In bolt from the blue, Pakistan beat England to show there’s no team like them in world cricket

(Arab News)

KARACHI: For man-of-the-match Mohammad Hafeez, it was a “total team effort.” For his squad members, it was a chance to flip the script and make up for the humiliation of the West Indies skittling Pakistan out for a paltry 105 three days ago.
But most important for Pakistan, the stunning triumph Monday against World Cup hosts and tournament favorites England confirmed that not only is there no other team like Pakistan in world cricket, there might not be any other team like Pakistan in all sports.
Trying to make sense of Pakistan’s many odds-defying victories by using exotic, mystical, often reductive troupes, and calling their team unpredictable and irrational, is nothing new. In a piece describing each of the ten teams participating in the ICC World Cup 2019, Sri Lankan journalist Andrew Fernando, wrote: “It is clearly orientalist to label Pakistan ‘mercurial’, because they are merely a talented team that sometimes underperforms.” And yet, time and again, Pakistan have come “from nowhere to win, leaving us reporters no choice but to hail the glorious, mystical, voodoo of Pakistan, making racists out of us all,” Fernando concluded, referring to a long history of Pakistan starting out at global tournaments as underdogs, only to end up delivering results that defied all logical explanation.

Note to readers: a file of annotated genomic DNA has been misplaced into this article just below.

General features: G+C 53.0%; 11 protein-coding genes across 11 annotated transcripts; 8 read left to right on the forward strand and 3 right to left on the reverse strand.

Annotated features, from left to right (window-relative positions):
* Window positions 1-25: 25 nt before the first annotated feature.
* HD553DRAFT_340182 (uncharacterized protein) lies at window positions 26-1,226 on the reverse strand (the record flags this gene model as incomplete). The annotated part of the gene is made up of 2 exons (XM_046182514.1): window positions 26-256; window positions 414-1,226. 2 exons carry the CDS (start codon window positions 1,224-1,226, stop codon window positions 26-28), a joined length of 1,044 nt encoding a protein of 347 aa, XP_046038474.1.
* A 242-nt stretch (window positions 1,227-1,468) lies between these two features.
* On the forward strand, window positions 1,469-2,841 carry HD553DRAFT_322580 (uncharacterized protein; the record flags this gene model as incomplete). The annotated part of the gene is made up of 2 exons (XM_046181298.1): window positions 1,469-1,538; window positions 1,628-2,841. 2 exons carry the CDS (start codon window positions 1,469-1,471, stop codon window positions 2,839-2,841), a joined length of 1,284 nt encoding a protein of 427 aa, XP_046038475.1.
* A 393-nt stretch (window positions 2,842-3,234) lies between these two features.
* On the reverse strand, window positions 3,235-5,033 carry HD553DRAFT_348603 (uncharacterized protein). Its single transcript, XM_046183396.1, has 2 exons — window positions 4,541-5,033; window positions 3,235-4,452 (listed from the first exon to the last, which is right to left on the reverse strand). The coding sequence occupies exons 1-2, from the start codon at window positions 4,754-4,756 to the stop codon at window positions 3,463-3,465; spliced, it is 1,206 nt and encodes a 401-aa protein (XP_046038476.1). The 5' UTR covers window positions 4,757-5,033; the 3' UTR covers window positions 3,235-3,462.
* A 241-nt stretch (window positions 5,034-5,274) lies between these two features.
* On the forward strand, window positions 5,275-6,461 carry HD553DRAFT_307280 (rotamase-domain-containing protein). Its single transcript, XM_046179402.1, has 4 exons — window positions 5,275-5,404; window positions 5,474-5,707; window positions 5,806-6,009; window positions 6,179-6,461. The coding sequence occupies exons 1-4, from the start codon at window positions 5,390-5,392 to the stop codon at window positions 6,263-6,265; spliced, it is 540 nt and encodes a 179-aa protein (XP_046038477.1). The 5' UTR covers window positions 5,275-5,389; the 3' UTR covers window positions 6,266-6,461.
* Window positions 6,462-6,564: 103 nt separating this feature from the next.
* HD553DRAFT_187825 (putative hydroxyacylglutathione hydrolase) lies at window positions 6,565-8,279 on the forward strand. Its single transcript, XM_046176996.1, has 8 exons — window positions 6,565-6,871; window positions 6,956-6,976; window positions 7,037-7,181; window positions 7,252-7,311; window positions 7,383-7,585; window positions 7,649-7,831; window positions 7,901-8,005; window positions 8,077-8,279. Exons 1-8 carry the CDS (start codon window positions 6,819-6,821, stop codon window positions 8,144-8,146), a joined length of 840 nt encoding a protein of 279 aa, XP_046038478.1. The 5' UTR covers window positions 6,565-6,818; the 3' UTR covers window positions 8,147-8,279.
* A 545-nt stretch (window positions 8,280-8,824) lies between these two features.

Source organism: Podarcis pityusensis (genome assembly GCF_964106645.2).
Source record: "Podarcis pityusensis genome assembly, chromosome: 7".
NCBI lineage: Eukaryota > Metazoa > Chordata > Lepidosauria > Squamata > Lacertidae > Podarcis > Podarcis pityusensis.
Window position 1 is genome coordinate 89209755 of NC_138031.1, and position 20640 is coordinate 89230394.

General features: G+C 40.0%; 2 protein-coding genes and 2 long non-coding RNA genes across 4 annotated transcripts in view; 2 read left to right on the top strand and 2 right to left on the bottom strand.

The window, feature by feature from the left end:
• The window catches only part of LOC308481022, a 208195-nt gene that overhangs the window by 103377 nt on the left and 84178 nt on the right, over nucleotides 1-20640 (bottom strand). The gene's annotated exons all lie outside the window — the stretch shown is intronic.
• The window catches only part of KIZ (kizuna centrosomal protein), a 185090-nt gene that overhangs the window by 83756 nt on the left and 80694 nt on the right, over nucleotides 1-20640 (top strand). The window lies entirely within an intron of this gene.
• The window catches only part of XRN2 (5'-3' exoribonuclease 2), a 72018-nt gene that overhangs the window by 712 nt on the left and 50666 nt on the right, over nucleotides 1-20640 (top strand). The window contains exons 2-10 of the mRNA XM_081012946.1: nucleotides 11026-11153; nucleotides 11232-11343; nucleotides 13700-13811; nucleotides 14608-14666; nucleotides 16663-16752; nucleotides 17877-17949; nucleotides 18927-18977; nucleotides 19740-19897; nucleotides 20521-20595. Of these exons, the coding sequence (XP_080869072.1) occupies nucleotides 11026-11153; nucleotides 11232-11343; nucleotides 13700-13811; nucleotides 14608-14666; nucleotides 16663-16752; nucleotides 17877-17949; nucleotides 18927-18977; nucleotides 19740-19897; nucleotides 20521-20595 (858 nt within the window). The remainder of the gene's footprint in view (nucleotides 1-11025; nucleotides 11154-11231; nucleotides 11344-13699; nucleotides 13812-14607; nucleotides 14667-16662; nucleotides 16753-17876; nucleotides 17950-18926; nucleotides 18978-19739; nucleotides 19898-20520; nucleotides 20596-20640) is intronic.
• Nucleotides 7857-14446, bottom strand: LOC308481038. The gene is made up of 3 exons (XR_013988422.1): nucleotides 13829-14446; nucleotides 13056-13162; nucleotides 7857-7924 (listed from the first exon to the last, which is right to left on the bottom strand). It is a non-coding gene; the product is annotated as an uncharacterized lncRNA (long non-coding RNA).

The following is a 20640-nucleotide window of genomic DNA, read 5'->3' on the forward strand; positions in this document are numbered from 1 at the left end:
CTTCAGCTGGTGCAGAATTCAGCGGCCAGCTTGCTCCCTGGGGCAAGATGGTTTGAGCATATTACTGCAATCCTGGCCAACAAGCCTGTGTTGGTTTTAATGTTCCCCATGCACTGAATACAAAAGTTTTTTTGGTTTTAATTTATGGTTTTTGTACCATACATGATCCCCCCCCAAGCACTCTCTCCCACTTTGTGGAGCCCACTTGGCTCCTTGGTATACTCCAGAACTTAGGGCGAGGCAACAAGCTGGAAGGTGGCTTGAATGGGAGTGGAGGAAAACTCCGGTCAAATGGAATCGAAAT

So how else would you explain Monday’s match in Nottingham? How do you describe other than as ‘mercurial’ or ‘unpredictable’ a victory that goes against so much logic and a team whose performance can switch from the shambolic to the sublime in a matter of days? “What we’re left with is what we’re so often left with, with Pakistan,” ESPNcricinfo senior editor Osman Samiuddin wrote in a match review on Monday: “A great big tangle of threads that can’t be untangled, unless its Pakistan, in a specific moment in time, doing the untangling.”
To put into context just how unlikely Monday’s win was, just take a look at the statistics:
Pakistan has lost its last 11 one-day internationals, and an unofficial match against Afghanistan also; they lost four games in a row in an ODI series against England last month; and they just posted the tournament’s lowest score in their last match against the West Indies.
England, on the other hand, have not lost a single game in the past four years when chasing at home; they have successfully chased 300-run targets more times in the last four years than the second and third teams combined; and no team has ever lost a World Cup match in which it also scored two centurions, as England’s Joe Root and Jos Buttler did on Monday.

And as if the odds weren’t already stacked up against Pakistan, the team decided to complicate matters further with their tactics and execution. Pakistan’s think-tank upended two years of much touted development for the World Cup by panicking at the last minute and bringing in players based on reputation rather than the stated criteria of fitness or outstanding numbers. Both Wahab Riaz and arguably Mohammad Amir, who starred today, benefited from that panic. Also, despite much evidence to the contrary regarding the tactic’s effectiveness, the team chose to drop a bowler to strengthen their batting, thereby weakening their main strength by keeping Shoaib Malik in the side despite his terrible numbers dictating he should be dropped.